Broadly speaking, the FanGraphs variant (typically abbreviated as fWAR) is more useful if you're interested in knowing how the pitcher fared in terms of the elements most under his control and making predictions about his future performances. The Baseball-Reference take (bWAR), in my opinion, is best used in assigning value to past performances (filling out a Cy Young ballot, for instance). Both have their merits and are nifty additions to the toolbox. -- Perry
Exhausted yet? Well, we still have to make our picks.
Matt Snyder: WHIP
My first answer is anything but wins and losses. Saves aren't overly helpful either. After that, unlike with hitters, I don't think there are one or two stats head and shoulders above the rest. Like I said in the record entry above, the best pitchers need to do a combination of things to help their teams win. I haven't totally gotten on board with FIP, so I would look at ERA, IP, K, K/BB, K/9, CG, SHO and WHIP in deciding who to endorse for Cy Young in a given season. At fictional gunpoint to choose the best overall, though, I'll go with WHIP, due to it being the kind of like the pitcher's version of on-base percentage (which you know I love).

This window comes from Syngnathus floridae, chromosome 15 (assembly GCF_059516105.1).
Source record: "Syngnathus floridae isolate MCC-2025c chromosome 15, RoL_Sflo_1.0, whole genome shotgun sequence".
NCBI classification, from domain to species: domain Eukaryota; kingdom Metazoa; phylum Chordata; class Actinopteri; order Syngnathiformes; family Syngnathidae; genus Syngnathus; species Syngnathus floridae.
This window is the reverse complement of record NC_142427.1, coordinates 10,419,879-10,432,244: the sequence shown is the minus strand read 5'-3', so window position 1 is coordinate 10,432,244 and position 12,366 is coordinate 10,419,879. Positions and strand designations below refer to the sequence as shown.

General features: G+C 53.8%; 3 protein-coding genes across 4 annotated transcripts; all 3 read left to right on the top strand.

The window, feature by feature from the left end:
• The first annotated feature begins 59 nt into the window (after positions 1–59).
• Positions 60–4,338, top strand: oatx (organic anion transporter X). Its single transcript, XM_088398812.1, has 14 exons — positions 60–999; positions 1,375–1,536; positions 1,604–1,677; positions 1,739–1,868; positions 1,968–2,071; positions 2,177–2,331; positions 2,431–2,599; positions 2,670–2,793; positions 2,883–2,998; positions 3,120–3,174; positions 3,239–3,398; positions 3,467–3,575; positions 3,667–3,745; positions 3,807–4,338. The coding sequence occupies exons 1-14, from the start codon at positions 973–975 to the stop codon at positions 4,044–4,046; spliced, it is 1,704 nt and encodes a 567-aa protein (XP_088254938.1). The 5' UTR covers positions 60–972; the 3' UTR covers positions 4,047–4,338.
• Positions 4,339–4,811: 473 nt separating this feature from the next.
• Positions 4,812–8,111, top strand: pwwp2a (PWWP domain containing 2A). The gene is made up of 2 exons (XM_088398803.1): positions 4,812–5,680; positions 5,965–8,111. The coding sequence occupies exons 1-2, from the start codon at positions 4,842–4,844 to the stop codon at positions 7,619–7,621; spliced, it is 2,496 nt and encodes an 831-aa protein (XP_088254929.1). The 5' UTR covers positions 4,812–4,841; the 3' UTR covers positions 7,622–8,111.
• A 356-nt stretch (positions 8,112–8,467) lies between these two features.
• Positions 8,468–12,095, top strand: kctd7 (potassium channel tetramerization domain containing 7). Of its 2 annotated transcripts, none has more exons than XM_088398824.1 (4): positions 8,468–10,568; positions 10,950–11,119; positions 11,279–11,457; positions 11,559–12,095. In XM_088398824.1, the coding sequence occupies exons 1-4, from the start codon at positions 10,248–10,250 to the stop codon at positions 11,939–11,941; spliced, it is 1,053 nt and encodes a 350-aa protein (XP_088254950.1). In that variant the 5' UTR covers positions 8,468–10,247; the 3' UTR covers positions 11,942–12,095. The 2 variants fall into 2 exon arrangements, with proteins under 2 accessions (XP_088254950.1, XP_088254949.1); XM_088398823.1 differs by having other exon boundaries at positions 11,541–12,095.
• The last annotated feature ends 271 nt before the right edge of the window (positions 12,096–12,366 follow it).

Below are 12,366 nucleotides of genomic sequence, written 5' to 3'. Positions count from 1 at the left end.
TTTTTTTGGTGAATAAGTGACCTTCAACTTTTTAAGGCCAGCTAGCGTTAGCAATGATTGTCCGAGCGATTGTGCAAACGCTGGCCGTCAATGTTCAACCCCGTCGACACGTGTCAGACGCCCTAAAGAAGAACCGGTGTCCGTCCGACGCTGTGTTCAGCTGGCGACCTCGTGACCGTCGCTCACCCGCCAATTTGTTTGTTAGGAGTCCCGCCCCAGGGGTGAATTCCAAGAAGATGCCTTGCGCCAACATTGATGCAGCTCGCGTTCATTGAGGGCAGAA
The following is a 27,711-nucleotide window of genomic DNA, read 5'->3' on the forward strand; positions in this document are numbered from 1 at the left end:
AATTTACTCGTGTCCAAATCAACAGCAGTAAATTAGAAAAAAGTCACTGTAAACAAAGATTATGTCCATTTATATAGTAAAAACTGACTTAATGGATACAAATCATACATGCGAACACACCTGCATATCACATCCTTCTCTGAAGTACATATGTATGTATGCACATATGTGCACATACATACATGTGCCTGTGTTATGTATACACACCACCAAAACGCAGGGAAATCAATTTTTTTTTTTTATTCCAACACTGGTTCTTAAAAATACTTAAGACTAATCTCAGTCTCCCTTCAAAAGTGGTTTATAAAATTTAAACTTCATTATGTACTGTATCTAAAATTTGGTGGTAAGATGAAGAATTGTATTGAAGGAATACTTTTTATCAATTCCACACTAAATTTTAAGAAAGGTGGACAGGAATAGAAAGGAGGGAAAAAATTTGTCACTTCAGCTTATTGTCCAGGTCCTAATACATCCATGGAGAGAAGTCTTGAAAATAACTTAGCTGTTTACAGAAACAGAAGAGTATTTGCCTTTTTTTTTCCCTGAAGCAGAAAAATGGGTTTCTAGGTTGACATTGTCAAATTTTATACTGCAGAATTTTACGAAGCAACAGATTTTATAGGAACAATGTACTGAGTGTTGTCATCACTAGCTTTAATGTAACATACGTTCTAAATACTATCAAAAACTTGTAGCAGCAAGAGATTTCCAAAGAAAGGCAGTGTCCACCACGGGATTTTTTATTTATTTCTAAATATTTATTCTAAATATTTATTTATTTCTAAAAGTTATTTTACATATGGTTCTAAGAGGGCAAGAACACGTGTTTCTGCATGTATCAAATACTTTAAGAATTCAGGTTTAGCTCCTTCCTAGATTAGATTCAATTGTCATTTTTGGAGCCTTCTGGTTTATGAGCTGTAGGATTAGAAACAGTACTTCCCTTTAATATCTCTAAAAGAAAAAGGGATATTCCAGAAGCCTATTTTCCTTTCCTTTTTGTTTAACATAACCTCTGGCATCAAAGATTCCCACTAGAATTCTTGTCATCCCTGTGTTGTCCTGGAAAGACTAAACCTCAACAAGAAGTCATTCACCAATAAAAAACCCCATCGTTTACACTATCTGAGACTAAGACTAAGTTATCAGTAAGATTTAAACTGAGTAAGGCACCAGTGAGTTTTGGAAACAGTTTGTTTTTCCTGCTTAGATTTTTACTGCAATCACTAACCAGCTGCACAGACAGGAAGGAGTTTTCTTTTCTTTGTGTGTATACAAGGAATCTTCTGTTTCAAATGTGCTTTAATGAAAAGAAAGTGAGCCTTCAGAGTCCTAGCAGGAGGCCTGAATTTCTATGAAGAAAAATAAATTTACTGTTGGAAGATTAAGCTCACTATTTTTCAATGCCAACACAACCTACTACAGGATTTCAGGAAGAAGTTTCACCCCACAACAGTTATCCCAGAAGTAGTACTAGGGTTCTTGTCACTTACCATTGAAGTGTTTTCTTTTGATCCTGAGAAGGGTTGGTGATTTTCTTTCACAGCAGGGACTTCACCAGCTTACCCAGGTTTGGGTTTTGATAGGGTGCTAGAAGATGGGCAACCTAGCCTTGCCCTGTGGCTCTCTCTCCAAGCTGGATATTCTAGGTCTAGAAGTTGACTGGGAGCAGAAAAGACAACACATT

C. Trent Rosecrans: WHIP
Like Dayn says, I'm not a big believer in a single statistic to tell me everything. Sure, it'd be nice to have one, but I don't think there is one. And as much as I like strikeout rates and strikeout to walk ration, strikeouts aren't the only way to record outs. Now, if you can strike out a ton of batters and not walk many, I want you on my squad. But I'd also like a guy who might give up a few more hits but still finds ways to get outs and can thrown 220 innings in a year. In the end, though, I love the simplicity of WHIP and it tells me one of the most important things I can determine about a pitcher -- how many guys he puts on base (and thus, how many outs he converts). It's like the pitcher's version of on-base percentage. If you only let one guy on base per inning, chances are you're not giving up a lot of runs, and that's a sound strategy for winning.
Dayn Perry: bWAR
I don't believe in single-shot metrics for hitters, so it goes without saying that I don't believe in them for pitchers. If I'm talking about value in a given season that has already happened, I'll turn to innings, runs-per-game, K/unintentional walk ratio, K%, ERA+ and bWAR. If I'm looking to project performance outward, I'll use things like FIP, BABIP, K%, K/UBB, ground-ball rate, swing-and-miss %, fWAR. If profiling a reliever, I'll raise the performance bar a bit. I don't care about wins or saves in the least. If forced under pain of imprisonment to pick one stat, I'd go with bWAR.
Now it's your turn, readers. What is the best primary stat upon which to judge a pitcher?